A week after part of the outer wall collapsed, a construction team has been assessing damage to the Wawenock Block, a fixture of Wiscasset’s Main Street for more than a century. No one was injured when bricks from the second story came crashing down, covering the sidewalk April 3.
“We feel optimistic that the immediate public safety concerns have been addressed and abated. Given the original collapse, however, we’re keeping a very close eye on everything,” wrote Ralph Doering III of Ft. Lauderdale, Florida, the building’s owner. Doering’s statement was released Friday afternoon, April 9 in an email forwarded to Wiscasset Newspaper from Mark Robinson of MainePR. Robinson stated he is serving as spokesman for Doering.
Doering’s statement noted work is underway to fully stabilize the three-story, 1858 brick building to eliminate any safety and structural concerns. “I don’t have a timeframe yet, but I have made it clear that I want this done as soon as possible,” he wrote.
David McDonald of DLM Corporation in Portland is the general contractor, according to Robinson. Workers fenced off the area in front of the building, leaving part of the sidewalk open. Piles of bricks and mortar remained on the sidewalk from when the facade crumbled and fell around 3 p.m. April 3. A smaller section of brickwork fell the next day.
“Once again, I wish I had a better answer as to ‘when.’ We just won’t know until the professionals finish their work,” stated Doering. He added, he was working closely with town officials and updating them daily on the progress.
“With safety measures under control, my biggest worry right now is my tenants. This has hit them the hardest. I’m really concerned about the family in the apartment next door. That’s at 75 Main St. As a safety precaution staying in that space is just not tenable,” Doering continued. “I have been paying for them to stay in a hotel or motel, but a permanent solution is required. We have one open apartment in Damariscotta and I offered it rent-free for April and May. They declined, and were very gracious about it, but it just doesn’t fit their needs,” he stated.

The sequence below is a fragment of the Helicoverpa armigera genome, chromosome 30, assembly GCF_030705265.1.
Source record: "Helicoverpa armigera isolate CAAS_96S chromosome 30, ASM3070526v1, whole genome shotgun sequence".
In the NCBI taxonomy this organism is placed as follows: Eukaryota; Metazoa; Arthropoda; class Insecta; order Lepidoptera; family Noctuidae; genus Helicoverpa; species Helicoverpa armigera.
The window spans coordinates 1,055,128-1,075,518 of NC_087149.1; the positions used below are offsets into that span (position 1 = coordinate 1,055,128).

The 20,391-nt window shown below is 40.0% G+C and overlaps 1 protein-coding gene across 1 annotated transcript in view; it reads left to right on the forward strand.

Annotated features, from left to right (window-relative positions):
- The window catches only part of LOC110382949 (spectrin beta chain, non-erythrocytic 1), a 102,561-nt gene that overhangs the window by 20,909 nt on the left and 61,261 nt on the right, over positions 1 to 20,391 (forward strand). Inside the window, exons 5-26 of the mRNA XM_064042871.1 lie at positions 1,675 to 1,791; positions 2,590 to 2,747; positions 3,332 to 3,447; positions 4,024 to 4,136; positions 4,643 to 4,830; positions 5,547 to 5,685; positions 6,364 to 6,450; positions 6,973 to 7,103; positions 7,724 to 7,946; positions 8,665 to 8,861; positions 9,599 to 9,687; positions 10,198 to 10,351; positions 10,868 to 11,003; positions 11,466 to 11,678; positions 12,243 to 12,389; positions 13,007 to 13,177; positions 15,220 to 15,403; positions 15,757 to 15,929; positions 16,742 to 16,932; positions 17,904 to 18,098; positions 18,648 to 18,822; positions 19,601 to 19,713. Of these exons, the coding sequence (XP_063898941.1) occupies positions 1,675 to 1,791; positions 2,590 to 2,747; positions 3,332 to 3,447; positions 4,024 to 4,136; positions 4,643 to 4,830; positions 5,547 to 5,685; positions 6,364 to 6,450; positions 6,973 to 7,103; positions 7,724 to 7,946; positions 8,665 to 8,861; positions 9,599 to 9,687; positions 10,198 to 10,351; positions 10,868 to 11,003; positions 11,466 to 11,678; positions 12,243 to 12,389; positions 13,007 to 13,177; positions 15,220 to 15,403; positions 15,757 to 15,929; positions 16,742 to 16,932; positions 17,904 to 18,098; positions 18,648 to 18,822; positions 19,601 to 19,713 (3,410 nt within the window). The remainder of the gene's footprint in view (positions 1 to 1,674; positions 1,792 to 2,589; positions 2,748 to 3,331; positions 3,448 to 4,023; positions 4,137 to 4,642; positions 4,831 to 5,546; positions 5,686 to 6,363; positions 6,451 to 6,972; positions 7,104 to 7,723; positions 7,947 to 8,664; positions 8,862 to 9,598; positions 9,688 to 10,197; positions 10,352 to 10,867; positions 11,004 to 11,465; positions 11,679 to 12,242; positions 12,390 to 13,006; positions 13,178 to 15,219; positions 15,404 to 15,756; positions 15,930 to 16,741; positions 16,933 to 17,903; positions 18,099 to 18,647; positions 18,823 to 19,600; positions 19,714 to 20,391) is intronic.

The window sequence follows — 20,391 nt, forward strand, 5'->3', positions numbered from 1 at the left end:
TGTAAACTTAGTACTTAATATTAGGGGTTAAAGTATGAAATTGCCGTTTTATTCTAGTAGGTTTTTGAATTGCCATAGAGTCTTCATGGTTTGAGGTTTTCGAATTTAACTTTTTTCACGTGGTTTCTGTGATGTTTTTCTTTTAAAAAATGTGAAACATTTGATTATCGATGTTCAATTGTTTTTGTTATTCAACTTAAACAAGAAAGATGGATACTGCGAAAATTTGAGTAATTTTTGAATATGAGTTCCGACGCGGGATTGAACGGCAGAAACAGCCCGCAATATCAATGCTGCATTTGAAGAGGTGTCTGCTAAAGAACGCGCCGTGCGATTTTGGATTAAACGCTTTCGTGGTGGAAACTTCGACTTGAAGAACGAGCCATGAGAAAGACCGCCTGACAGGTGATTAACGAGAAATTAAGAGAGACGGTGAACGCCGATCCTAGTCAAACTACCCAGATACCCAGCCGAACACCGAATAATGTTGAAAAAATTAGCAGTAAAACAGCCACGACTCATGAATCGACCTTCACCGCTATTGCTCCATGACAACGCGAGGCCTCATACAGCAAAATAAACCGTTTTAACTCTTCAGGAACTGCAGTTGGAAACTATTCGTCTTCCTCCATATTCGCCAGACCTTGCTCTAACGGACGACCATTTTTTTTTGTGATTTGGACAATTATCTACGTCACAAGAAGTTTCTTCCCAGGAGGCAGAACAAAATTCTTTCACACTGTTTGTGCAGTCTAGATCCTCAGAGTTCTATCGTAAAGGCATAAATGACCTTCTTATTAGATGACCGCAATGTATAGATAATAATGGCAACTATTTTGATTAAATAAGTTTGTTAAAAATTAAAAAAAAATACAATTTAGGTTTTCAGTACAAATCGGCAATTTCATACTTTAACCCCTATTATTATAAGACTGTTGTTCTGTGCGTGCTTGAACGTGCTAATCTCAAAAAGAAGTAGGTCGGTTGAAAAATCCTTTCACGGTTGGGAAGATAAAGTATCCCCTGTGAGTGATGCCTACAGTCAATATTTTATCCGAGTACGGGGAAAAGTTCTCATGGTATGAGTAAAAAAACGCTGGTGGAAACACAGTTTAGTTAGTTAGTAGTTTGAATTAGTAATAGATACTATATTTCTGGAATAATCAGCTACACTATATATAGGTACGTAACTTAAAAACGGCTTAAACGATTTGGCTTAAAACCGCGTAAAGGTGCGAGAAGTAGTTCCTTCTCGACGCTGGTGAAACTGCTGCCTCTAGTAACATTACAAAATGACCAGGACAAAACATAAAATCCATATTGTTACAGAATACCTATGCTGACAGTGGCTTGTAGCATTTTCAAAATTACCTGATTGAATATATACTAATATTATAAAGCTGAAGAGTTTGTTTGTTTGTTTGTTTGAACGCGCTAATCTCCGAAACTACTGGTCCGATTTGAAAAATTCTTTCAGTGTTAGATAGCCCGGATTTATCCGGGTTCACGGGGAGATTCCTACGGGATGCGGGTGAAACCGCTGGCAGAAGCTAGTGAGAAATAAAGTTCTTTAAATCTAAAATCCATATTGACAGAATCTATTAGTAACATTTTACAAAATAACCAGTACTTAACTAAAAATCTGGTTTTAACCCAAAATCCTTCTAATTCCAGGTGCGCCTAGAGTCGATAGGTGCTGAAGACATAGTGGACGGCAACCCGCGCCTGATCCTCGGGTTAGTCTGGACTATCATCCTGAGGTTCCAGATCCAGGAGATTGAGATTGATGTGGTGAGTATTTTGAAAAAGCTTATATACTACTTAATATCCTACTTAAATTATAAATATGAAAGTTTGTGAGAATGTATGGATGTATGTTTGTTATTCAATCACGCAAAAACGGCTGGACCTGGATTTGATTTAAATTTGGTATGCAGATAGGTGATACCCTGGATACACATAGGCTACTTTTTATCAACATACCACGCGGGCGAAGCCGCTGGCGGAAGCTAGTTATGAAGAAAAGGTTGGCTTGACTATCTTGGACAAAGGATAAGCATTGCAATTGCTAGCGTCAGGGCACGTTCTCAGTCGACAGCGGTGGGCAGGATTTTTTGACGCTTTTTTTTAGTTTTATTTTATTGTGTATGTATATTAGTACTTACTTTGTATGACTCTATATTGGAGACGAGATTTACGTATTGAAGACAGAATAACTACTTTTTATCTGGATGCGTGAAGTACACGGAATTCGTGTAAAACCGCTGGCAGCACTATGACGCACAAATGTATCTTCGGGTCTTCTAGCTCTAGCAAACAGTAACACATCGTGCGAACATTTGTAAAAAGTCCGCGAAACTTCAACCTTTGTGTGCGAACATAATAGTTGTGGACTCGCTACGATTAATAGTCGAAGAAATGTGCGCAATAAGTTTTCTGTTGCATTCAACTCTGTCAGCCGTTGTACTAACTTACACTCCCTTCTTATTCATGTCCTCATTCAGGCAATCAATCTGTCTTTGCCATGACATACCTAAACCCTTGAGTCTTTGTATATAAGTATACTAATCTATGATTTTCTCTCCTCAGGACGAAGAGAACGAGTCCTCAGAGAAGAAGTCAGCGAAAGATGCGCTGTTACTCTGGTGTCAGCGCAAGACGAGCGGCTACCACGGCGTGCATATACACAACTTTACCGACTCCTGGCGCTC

Doering said he is reimbursing the tenants for lodging, refunding their April rent and also their security deposit. “I will also be giving them a cash stipend to cover expenses. “It’s a lousy situation for anybody to be in, but unfortunately the building will not be considered habitable for an undetermined period of time,” wrote Doering.
Doering stated he is also concerned about his two commercial tenants, Wiscasset Bay Gallery and wine bar In a Silent Way. Wiscasset Bay Gallery, which opened in 1985, is owned and operated by Keith and Cordelia Oehmig. Last summer, Chandler Sowden and Zach Goodwin of Boothbay opened In a Silent Way. There are currently no commercial tenants on the building’s second floor which for many years was home to a barber shop.
“I know there’s a lot of concern in the downtown community for them. We’ll do our best to help them out,” wrote Doering.
Reached for comment, Wiscasset Town Manager Dennis Simmons said he did not know if the falling bricks caused any damage to the sidewalk. “The debris needs to be cleared to know for sure,” he wrote in an email to the newspaper. Simmons said metal sidewalk benches owned by the town were undamaged and had been removed.
“We have been in constant contact with Mr. Doering. He has been very responsive right from the start, especially to my concern for public safety,” stated Simmons. “We were very lucky this happened in early April and not August.”